Those openings are actually present on both sides, not just the port side. They are heat exchangers for the ECS. As I have said earlier, the ECS uses the bleed air from the 7th stage of the engine. One can see the pipe emanating from the side of the engine, travelling through the spine to the ECS equipment bay which is housed just behind the cockpit. There this air (at about 600 C) passes through 6 heat exchangers and a air cooling unit to bring down the temperature and pressure. The cooled air is then used for cockpit pressurization, deicing, cooling of avionics, demistifying the canopy etc. etc.
Image

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Re: LCA News and Discussions, 22-Oct-2013

Postby srai » 31 Jan 2015 01:09

On page 14 of Tejas: IOC Brochure:
Heat Exchangers
Successfully designed, developed by BHEL-HPVP (Formerly BHPV) and flight qualified 10 types of compact plate-fin heat exchangers for LCA-TEJAS aircraft.


Dr.G.J.Guru Raja
This blog describes the experiences as head of R&D of a public sector undertaking(Bharat Heavy Plate & vessels Ltd).

Details of heat exchangers brazed
17 numbers of heat exchangers were to be brazed, some of aluminium and some of stainless steel.

The minimum core weight of the aluminium heat exchanger(Liquid-Air HE) was o.28 Kg and the finished weight of the same heat exchanger was 0.85 Kg. The maximum core weight of the aluminium heat exchanger(Secondary HE) was 8.78 Kg the finished weight was 12.0 Kg. The aluminium fins are as thin as 0,0762 mm.

There were a number of stainless steel heat exchangers. The minimum core weight of the heat exchanger(Precooler) was 8.8 Kg and the finished weight was 12.0 Kg. The maximum core weight(Primary HE} was 15.6 Kg and the maximum finished weight was 23.0 Kg. The fin thickness was 0.0762 mm.


If you look at the thickness of the fins the difficulty in brazing can be gauged. CLOSE CONTROL OF THE BRAZING TEMPERATURE WAS ESSENTIAL FOR THE SUCCESS OF THE BRAZING OF THESE HEAT EXCHANGERS.

All these heat exchangers are performing successfully in the Supersonic air craft developed by Aeronautical Development Agency ,LCA TEJAS, and have clocked hundreds of flight hours. India is one of the few countries which have such a sophisticated technology.

My association with this project was in the initial brazing trials as I left BHPV in 1995.
Credit should go to R&D team led by Mr. Panigrahi DGM(R&D) who completed the project. Recently ADA has placed an order worth Rs.20 crores for a few sets of these heat exchangers.


vacuum brazed aluminium heat exhangers for aero space applications
Aeronautical Development Agency gave R&D of BHPV a development contract for the design of compact heat exchangers for the supersonic air craft which they were designing.The heat exchangers were to be fitted in an envelope volume specified by ADA. The smallest aluminium heat exchanger had dimensions of 130mm x 30mm x 55mm and the largest heat exchanger had dimensions of 250mm x 140mm x 370mm.

The smallest stainless steel heat exchanger had dimensions of 175mm x 118mm x 200mm and the largest heat exchanger had dimensions of 250mm x 140m x 282 mm.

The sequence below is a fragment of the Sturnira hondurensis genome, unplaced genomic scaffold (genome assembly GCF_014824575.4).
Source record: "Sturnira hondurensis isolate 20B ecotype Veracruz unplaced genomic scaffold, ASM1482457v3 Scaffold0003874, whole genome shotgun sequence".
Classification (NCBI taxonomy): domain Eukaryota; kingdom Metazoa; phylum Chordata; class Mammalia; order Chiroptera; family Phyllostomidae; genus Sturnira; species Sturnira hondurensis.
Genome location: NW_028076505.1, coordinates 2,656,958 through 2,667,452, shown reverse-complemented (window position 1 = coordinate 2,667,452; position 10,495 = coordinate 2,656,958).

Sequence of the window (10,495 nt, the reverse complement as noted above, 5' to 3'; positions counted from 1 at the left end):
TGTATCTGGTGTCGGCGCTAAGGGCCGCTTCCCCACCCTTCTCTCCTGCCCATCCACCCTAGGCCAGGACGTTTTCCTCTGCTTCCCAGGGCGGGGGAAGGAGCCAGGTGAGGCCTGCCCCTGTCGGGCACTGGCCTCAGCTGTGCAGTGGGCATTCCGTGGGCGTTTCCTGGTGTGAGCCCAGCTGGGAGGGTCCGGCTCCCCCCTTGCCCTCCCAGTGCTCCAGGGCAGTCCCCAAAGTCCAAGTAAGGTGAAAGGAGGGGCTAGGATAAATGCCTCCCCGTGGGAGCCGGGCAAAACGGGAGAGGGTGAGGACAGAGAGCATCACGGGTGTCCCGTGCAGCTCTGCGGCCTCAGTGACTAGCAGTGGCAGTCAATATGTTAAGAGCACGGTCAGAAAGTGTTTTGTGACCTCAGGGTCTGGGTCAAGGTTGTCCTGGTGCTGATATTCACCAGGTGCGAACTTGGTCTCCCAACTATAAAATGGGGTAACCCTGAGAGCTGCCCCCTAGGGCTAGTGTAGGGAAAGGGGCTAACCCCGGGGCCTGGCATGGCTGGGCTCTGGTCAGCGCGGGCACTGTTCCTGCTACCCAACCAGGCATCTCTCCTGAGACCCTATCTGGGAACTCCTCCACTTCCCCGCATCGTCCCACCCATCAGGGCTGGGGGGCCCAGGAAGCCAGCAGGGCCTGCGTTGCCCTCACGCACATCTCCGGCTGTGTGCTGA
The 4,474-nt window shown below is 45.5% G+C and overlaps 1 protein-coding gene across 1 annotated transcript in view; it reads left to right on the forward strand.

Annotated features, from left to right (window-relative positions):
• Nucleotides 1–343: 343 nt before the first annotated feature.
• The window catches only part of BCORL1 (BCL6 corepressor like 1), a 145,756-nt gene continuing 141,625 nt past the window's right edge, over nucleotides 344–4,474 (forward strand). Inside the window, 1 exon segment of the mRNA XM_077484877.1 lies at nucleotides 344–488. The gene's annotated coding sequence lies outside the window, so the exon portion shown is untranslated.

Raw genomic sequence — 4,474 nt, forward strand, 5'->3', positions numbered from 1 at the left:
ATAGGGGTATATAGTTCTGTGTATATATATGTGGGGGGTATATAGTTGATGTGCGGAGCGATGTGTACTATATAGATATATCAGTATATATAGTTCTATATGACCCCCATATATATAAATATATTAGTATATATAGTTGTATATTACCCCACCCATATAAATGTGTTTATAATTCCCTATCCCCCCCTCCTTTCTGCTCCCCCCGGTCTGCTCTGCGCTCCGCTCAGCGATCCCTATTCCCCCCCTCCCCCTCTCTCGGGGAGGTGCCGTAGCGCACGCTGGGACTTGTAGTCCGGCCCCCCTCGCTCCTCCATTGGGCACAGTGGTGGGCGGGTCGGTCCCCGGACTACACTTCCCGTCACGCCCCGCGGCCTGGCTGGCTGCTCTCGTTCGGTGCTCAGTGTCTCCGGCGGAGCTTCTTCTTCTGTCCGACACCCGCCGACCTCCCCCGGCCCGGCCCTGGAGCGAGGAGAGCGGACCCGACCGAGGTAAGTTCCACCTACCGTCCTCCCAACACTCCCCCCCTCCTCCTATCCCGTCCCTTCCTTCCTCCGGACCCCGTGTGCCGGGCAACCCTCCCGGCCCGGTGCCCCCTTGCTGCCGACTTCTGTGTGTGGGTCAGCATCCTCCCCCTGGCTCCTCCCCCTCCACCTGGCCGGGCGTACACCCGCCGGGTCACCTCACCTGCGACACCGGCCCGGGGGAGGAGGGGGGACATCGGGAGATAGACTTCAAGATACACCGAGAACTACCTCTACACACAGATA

The challenge was to optimise the design with in the space provided so that the heat exchangers meet the heat dissipating requirements. Our design engineers developed computer programmes to optimise the heat exchangers. It took us over an year to fit all the heat exchangers in the given envelope. Our work was finished.

Brazing of the heat exchangers was the responsibility of another metallurgical laboratory in the defence sector. ADA financed procuring a vacuum furnace for aluminum brazing. Even after several trials over a period of one year they were no where near achieving the brazing. The scientists in the laboratory were so secretive that they did not want us to see the brazing furnace. After much pursuation we were allowed to visit the laboratory where brazing was being carried out. Our visit convinced us that the brazing furnace is defective which was the cause for their failure in brazing. Even after several attempts the laboratory was not successful in brazing. At that time we made a proposal to ADA. We proposed that the brazing also should be a part of our design contract. ADA's scope was to import the components for brazing and supply to us.Once we acheved brazing the technology was the property of BHPV. ADA agreed to our proposal. Imported vacuum brazing furnaces are very expensive and hence we decided to manufacture a brazing furnace designed by us. The next blog describes how we went about the design of the vacuum brazing furnace.

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Re: LCA News and Discussions, 22-Oct-2013

Postby Karan M » 31 Jan 2015 02:52

An Israeli view on Tejas. Defense Update is fairly well recognized and widely cited. The "took so long" stuff is prosaic & widely rehashed, the 60% indigenous part doesn't for instance bring in how "indigenous" the Gripen or similar platforms are. However the site acknowledges:

http://defense-update.com/20150118_teja ... MwAky7g_Ko

Among the causes for the lengthy development cycle was the Indian insistence on the local development of technology and manufacturing capabilities. As opposed to the Chinese developers which relied on spying and the reverse engineering of foreign designs, the Indian scientists and engineers did it all by themselves. As the program dragged along, and certain foreign technologies nevertheless still had to be used, the Indians obtained them with permission and through dialogue. They should be commended for their persistence and dedication in achieving their goals without the dubious Chinese methods.

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Re: LCA News and Discussions, 22-Oct-2013